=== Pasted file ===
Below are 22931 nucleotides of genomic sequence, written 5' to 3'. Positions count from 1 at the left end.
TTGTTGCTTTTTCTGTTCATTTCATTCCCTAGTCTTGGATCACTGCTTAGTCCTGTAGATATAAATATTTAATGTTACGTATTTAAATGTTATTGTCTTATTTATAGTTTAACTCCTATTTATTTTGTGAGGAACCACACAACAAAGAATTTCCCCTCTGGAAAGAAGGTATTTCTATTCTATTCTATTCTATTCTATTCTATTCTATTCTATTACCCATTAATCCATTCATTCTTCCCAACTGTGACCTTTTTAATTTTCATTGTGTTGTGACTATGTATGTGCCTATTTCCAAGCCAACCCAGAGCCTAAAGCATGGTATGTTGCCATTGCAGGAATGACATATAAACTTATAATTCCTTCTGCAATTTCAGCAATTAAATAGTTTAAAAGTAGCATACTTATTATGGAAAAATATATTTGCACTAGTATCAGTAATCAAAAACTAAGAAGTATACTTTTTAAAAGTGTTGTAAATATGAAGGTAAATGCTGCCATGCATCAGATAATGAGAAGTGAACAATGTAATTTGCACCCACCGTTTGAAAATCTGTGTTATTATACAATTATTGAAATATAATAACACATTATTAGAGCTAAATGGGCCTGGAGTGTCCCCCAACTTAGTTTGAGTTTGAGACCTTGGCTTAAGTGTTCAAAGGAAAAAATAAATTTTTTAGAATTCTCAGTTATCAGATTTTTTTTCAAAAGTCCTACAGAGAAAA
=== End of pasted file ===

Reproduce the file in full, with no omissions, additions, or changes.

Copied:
Below are 22931 nucleotides of genomic sequence, written 5' to 3'. Positions count from 1 at the left end.
TTGTTGCTTTTTCTGTTCATTTCATTCCCTAGTCTTGGATCACTGCTTAGTCCTGTAGATATAAATATTTAATGTTACGTATTTAAATGTTATTGTCTTATTTATAGTTTAACTCCTATTTATTTTGTGAGGAACCACACAACAAAGAATTTCCCCTCTGGAAAGAAGGTATTTCTATTCTATTCTATTCTATTCTATTCTATTCTATTCTATTACCCATTAATCCATTCATTCTTCCCAACTGTGACCTTTTTAATTTTCATTGTGTTGTGACTATGTATGTGCCTATTTCCAAGCCAACCCAGAGCCTAAAGCATGGTATGTTGCCATTGCAGGAATGACATATAAACTTATAATTCCTTCTGCAATTTCAGCAATTAAATAGTTTAAAAGTAGCATACTTATTATGGAAAAATATATTTGCACTAGTATCAGTAATCAAAAACTAAGAAGTATACTTTTTAAAAGTGTTGTAAATATGAAGGTAAATGCTGCCATGCATCAGATAATGAGAAGTGAACAATGTAATTTGCACCCACCGTTTGAAAATCTGTGTTATTATACAATTATTGAAATATAATAACACATTATTAGAGCTAAATGGGCCTGGAGTGTCCCCCAACTTAGTTTGAGTTTGAGACCTTGGCTTAAGTGTTCAAAGGAAAAAATAAATTTTTTAGAATTCTCAGTTATCAGATTTTTTTTCAAAAGTCCTACAGAGAAAA